Safety, Sustainability & Urban Transport

Authors: Dinesh Mohan, Allan F. Williams, Ian Roberts, Larry Cohen, Carolina Guzmán, Sana Chehimi, Anna Realini, Dunu Roy, Bruce S. Appleyard, Andres Villaveces, Roger Behrens, Rahul Jobanputra, Shrikant Bangdiwala, Eric Dumbaugh, Vicky Feng Wei, James Sun Gord Lovegrove, Geetam Tiwari, Christer Hyden, David R. Ragland, Offer Grembek, Grace Felschundneff, Nicolae Duduta, Claudia Adriazola, Dario Hidalgo, Luis Antonio Lindau, Rebecca Jaffe, Sudipto Mukherjee, Sankarasubramanian Hariharan, Anoop Chawla, Yves Page, Bo Grönlund, Clara Cardia, Macarena Rau Vargas, Jeff Risom, Claire Mookerjee, Hermann Knoflacher

Sustainability transport solutions are frequently reduced to those concerning cleaner vehicle emissions, provision of public transport and “encouraging” walking and bicycling. The reasons why people and governments don’t or cannot follow many of the described goals get less attention. Complex issues involving the interaction of urban structures, urban layout, street design and architectural forms and their influence on human behavior in transportation choices get neglected by most transportation planners.

The collection of essays in this book is an attempt to focus attention on this issue. Just the availability of clean vehicles, provision of public transport facilities, and construction of bicycle tracks, will not be sufficient for ensuring that our cities in the future have sustainable consumption and healthy living patterns. All authors in this book focus their attention on how a city can be made safer, independent of enforcement and policing activities. This in the belief that unless people feel safe from crime and traffic accidents, they will not willingly walk, bicycle or use public transport.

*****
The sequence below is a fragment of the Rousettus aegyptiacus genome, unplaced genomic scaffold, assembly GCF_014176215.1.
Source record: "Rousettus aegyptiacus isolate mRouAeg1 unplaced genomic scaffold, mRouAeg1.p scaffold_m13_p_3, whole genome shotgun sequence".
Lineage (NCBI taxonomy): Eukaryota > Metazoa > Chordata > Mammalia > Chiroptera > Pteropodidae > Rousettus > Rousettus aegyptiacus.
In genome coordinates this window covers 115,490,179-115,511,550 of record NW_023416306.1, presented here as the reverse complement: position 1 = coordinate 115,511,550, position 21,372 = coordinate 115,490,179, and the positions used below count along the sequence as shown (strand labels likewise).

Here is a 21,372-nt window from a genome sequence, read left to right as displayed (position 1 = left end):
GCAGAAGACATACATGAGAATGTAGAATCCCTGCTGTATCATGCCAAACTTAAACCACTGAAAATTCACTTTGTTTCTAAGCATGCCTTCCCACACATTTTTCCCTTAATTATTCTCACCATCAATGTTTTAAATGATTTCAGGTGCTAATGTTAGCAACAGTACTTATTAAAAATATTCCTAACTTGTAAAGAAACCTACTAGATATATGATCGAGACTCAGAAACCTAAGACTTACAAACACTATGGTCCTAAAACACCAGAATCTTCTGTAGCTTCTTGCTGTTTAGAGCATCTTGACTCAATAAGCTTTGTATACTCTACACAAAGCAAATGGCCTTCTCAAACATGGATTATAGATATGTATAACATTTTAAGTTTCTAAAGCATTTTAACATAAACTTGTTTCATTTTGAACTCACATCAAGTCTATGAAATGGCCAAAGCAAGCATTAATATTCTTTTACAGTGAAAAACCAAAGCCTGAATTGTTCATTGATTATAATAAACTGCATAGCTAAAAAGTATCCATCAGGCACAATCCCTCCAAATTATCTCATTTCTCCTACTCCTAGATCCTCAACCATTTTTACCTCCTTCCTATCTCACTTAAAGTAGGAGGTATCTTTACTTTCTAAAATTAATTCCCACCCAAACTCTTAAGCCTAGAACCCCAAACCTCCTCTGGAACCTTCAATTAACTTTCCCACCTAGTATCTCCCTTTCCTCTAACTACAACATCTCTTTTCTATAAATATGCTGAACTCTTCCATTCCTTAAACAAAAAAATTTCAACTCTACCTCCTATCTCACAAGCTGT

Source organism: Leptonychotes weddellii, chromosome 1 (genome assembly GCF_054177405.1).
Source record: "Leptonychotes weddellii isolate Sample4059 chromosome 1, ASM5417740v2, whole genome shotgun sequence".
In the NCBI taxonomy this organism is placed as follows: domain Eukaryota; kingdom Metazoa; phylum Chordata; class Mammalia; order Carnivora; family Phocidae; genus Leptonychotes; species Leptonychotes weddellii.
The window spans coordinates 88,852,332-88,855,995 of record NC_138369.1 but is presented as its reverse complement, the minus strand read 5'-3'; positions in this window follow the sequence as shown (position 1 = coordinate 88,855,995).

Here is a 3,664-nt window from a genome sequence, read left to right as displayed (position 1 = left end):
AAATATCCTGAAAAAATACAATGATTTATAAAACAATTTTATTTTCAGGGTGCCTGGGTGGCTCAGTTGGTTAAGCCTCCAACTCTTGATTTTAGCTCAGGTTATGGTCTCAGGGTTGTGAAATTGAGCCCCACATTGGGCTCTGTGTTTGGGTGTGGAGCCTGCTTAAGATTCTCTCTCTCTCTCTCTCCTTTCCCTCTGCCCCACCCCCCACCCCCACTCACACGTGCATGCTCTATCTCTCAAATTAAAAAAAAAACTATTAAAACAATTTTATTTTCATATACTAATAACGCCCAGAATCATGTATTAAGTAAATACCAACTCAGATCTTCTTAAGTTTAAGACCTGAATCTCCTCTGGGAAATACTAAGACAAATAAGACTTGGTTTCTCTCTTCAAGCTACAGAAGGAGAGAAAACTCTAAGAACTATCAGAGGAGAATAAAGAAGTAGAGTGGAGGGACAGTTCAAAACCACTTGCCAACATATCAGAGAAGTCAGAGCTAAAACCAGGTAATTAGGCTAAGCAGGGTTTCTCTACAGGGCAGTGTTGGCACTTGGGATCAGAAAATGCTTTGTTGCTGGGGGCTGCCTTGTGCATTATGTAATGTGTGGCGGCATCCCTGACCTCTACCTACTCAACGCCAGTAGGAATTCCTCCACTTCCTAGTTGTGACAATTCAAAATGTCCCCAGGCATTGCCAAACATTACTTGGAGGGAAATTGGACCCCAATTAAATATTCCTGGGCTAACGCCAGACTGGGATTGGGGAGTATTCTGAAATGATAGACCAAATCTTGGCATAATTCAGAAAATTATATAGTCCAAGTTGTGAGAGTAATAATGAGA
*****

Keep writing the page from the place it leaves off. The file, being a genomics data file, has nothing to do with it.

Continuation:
This book includes articles from a group of experts belonging to very different fields to address issues of future urban transport from a variety of viewpoints. These articles give an idea about how many different design issues can influence the behavior of citizens when making choices about when and how to use a given transport mode, including modes such as walking, bicycling, and public transport. They also give ideas about how to create more liveable streets. The dominant theme of the discussions is how the city and street structure contribute to objective and subjective perception of safety for everyone living there. One important conclusion from the book is the need for city and traffic planners and decision makers to include the perceptions of individuals regarding safety and security in all steps from the “door of the home” to the “end of the journey”. The consensus is that we must move away from planning cities around the car, and this will only happen if there is much more interaction among professionals from different disciplines. All authors agree that the built environment has a strong influence on both people’s subjective perception of safety and objectives safety indices. A move toward designing safer streets and neighbourhoods has to become an integral part of our efforts to move toward a more sustainable future.


  •   Publication 2013
  • Publisher  Eicher Goodearth Pvt. Ltd
  • Language  English  
  • ISBN          978-93-80262-60-4

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